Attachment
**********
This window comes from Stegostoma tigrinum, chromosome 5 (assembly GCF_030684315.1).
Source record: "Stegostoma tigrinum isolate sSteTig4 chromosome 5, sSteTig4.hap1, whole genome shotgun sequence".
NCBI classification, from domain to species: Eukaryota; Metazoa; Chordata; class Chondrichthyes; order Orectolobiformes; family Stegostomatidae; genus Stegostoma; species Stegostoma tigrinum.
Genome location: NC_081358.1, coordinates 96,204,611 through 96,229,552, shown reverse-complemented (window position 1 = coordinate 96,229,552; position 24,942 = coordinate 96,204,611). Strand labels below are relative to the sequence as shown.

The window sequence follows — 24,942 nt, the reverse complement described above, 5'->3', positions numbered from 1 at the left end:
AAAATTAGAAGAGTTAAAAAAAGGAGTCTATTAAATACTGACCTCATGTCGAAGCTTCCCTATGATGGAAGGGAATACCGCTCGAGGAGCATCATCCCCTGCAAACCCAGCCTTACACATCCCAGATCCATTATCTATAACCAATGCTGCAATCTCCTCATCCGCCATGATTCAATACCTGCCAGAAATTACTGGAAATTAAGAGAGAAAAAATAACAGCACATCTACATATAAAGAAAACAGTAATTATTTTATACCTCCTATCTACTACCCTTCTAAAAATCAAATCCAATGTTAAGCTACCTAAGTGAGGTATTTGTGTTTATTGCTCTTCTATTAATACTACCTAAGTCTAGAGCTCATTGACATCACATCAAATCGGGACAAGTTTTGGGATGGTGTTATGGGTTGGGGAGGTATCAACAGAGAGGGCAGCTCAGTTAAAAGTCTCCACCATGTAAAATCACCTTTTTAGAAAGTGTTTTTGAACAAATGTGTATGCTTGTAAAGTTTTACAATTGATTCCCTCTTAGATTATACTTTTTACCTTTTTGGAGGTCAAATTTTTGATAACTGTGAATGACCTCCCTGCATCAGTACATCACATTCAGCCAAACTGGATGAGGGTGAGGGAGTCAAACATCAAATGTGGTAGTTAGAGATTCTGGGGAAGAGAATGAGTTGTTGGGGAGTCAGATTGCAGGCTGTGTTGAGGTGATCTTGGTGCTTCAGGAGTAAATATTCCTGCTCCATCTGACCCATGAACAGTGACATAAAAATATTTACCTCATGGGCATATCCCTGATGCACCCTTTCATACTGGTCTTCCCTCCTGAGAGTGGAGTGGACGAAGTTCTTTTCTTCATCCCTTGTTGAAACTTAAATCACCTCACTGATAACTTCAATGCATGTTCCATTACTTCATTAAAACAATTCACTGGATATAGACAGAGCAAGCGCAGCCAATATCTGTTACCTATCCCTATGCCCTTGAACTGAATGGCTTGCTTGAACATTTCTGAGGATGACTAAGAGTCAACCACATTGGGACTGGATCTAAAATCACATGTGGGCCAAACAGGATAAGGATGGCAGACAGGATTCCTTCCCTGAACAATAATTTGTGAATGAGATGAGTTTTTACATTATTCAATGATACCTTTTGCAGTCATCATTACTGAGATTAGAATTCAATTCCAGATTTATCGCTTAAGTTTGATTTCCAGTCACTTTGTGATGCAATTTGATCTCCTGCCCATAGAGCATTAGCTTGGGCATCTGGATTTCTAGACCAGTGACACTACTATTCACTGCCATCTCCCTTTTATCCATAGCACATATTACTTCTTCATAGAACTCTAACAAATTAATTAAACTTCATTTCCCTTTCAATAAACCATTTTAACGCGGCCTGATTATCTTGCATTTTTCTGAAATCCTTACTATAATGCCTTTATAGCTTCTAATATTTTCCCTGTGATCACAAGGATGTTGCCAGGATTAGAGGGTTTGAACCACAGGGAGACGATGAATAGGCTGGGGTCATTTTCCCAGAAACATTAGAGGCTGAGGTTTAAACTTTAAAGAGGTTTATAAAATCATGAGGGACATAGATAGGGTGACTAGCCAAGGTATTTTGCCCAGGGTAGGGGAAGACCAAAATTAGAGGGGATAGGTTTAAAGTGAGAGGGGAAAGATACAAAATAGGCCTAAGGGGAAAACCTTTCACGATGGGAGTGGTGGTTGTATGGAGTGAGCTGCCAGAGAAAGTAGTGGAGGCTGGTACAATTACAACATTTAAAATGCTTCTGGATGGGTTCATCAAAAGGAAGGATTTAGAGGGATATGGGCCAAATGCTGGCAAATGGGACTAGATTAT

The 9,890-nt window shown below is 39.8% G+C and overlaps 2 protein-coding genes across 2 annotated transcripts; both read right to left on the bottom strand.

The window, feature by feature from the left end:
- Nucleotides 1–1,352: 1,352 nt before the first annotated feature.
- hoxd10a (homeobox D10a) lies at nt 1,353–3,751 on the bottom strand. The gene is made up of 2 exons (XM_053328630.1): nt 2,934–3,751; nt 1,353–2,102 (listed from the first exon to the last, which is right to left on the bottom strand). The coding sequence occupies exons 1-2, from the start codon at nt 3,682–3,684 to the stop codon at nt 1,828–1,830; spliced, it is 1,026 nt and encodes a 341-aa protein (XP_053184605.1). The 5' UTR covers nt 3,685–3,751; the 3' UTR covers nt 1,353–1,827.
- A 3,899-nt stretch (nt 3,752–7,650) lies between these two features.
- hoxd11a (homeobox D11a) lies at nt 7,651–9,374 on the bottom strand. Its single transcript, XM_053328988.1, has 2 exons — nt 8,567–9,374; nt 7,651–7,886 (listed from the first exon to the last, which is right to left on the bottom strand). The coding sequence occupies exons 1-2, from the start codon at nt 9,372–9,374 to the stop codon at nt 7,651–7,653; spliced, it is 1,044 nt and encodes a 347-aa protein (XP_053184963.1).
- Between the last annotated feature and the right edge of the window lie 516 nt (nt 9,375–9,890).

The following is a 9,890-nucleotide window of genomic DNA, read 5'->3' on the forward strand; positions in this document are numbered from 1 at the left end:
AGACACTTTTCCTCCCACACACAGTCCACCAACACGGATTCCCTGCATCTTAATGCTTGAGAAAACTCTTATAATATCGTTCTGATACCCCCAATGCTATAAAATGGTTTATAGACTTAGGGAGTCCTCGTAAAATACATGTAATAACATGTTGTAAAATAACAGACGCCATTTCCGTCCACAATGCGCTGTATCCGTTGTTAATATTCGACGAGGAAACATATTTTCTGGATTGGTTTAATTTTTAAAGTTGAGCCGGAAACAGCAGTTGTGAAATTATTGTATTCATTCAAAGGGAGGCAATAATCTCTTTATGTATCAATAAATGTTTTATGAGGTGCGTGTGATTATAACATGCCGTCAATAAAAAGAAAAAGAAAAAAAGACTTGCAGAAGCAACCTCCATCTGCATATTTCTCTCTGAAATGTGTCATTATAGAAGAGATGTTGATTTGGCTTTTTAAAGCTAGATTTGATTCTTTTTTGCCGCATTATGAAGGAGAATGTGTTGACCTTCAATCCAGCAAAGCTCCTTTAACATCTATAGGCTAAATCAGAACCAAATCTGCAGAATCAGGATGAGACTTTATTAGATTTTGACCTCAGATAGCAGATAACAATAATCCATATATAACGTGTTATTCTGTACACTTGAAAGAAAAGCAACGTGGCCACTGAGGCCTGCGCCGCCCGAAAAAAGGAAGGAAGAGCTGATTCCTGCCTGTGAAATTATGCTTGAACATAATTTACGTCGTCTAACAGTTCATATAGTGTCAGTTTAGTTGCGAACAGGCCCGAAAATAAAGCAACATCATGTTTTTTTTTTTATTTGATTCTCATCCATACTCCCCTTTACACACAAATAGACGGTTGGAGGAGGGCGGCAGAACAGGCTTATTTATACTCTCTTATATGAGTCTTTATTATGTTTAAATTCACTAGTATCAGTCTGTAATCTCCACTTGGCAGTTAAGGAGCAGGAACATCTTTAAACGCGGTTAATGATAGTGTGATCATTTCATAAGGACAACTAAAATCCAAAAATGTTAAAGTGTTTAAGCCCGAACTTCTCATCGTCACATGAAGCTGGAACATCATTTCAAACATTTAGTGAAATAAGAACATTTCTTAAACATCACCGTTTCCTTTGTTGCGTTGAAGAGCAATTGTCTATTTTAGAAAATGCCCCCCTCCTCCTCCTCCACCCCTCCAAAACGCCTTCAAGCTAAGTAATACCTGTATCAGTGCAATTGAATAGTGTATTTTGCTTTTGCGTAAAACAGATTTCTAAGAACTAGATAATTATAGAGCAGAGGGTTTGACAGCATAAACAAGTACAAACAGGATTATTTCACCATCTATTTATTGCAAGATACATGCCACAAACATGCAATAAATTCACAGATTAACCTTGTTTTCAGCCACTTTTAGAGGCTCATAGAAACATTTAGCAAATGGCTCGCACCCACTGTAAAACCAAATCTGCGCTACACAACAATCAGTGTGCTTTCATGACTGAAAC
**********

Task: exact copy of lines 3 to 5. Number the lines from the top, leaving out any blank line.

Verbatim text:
NCBI classification, from domain to species: Eukaryota; Metazoa; Chordata; class Chondrichthyes; order Orectolobiformes; family Stegostomatidae; genus Stegostoma; species Stegostoma tigrinum.
Genome location: NC_081358.1, coordinates 96,204,611 through 96,229,552, shown reverse-complemented (window position 1 = coordinate 96,229,552; position 24,942 = coordinate 96,204,611). Strand labels below are relative to the sequence as shown.

The window sequence follows — 24,942 nt, the reverse complement described above, 5'->3', positions numbered from 1 at the left end: